BIB exhibition – conifers

Tuesday, February 2, 2010

BIB exhibition – conifers

Bonsai exhibitions are my best opportunity to simply enjoy the trees. During BIB’s annual exhibition, I make time to wander the hall as if I were a visitor. I study bark and branch placement, moss-work, accents, and display.
One of the first things that strikes me about a tree is its balance, or “baransu,” as Yasuo Mitsuya would say. The shimpaku below has it in spades. Dense and green foliage, wonderful course to fine ramification, and a silhouette that’s as Japanese in character.

 A Ponderosa pine an aisle away had a similar lifeline that twistd around a deadwood trunk. The roughly textured shari reveals prolonged batle with the elements, and the wonderful twists show the tree’s flexibility in response to harsh conditins.
Some found the less-developed foliage distracting. The branches will ramify and the foliage will improve with time. Ponderosa ain’t as well known for their foliage as they are for their movement, and this tree has good movement.
Ponderosa pine
I find it interesting that the Ponderosa and the shimpaku ended up in such similar pots. The larger, more powerfull tree is potted in a deeper bowl with less tapered sides and the feet are turned toward us to create a strong profile. The more delicate tree is potted in a contianer with very tappered sides and feet turned to the sides to create a more delicate silhouette. Both are appropriate and attractive choices.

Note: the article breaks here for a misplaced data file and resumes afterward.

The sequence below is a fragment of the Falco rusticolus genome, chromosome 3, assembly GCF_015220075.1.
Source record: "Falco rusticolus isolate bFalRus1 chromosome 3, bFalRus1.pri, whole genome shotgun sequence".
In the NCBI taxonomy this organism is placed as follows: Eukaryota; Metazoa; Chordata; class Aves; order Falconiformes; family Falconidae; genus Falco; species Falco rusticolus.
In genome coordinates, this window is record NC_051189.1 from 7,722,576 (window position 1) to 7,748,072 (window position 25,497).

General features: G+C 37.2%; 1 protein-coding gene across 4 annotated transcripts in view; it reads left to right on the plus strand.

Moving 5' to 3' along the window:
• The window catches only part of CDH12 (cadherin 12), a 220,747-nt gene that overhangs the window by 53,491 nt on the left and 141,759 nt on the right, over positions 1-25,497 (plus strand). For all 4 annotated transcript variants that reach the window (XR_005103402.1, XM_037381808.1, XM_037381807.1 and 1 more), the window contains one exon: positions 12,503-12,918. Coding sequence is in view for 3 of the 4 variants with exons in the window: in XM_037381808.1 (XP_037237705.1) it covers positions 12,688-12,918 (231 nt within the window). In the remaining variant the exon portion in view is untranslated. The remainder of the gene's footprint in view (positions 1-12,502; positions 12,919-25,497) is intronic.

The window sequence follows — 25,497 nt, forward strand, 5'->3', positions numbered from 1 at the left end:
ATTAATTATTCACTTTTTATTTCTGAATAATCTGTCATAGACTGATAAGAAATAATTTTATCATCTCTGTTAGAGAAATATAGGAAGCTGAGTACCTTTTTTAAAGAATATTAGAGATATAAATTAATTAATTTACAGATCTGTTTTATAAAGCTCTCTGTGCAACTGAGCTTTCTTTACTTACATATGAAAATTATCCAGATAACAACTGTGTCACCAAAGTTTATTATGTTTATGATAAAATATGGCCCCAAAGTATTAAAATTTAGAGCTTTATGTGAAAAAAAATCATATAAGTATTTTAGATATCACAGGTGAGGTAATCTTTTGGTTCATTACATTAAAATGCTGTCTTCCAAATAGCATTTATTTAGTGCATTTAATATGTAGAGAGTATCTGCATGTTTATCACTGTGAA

Now that Western junipers have been making their way into peoples collections, we are starting to see them in exhibitions.
Western juniper
Western juniper
They are a great variety for bonsai. Atractive foliage that’s easy to refine, great vigor and often spectaclar movement combine to make these trees perfect vehicls for their owners visions. In time the branches will develop to create more appropriate back-drops for the exciting trunks. More developed foliage will do wonders for the trees’ balance by influencing our sense of the trees’ depth and direction.
Western juniper
Western juniper
Some junipers have less desirable foliage. Californias often fall into this category. Many of the first Californias and sometimes Sierras to be collected, were grafted with shimpaku foliage. Today they are mature looking trees, trained, in the Japanese style, but with an unmistakably indigenous trunk.
California juniper with shimpaku foliage
Atlas cedars have long been popular material for bonsai. Easy to bend – when they don’t snap – and the needles don’t grow too long.
Blue atlas cedar – cascade
Blue atlas cedar – formal upright
Juniperus procumbens is a very poplar variety for bonsai due in part to specmens like the rock planting below. Long trained as bonsai, this procumbens is in great health and conveys its age well.
Procumbens juniper – root over rock
The specimen below is another long-time bonsai growing out of a rock. Or is it two trees growing out of the rock? The debate remains open, but I put little stock in the answer. It’s a unique tree with a special branch/trunk to one side. In another five to ten years the foliage will fill in and create a silhouette worthy of the old trunk.
The pot, if you look closely, is a beautiful Chinese antique. Somewhat warped by time, the pot boasts one of the more striking patinas in the hall. Between the pot and the rock, the bonsai was one of the heaviest in the exhibit.
Ezo spruce – root over rook
White pine can be a challenge in Northern California. Some varieties do well, others have trouble staying alive. In between, many five-needle pines vacillate between sparse and full from year to year. The past year was good, but not great for white pine. The semi-cascade below is one of my favorite white pines, and one of my favorite bonsai in the area. If I can find someone with the photos, I’ll be happy to share its story someday.
Japanese white pine
Japanese white pine
Japanese white pine


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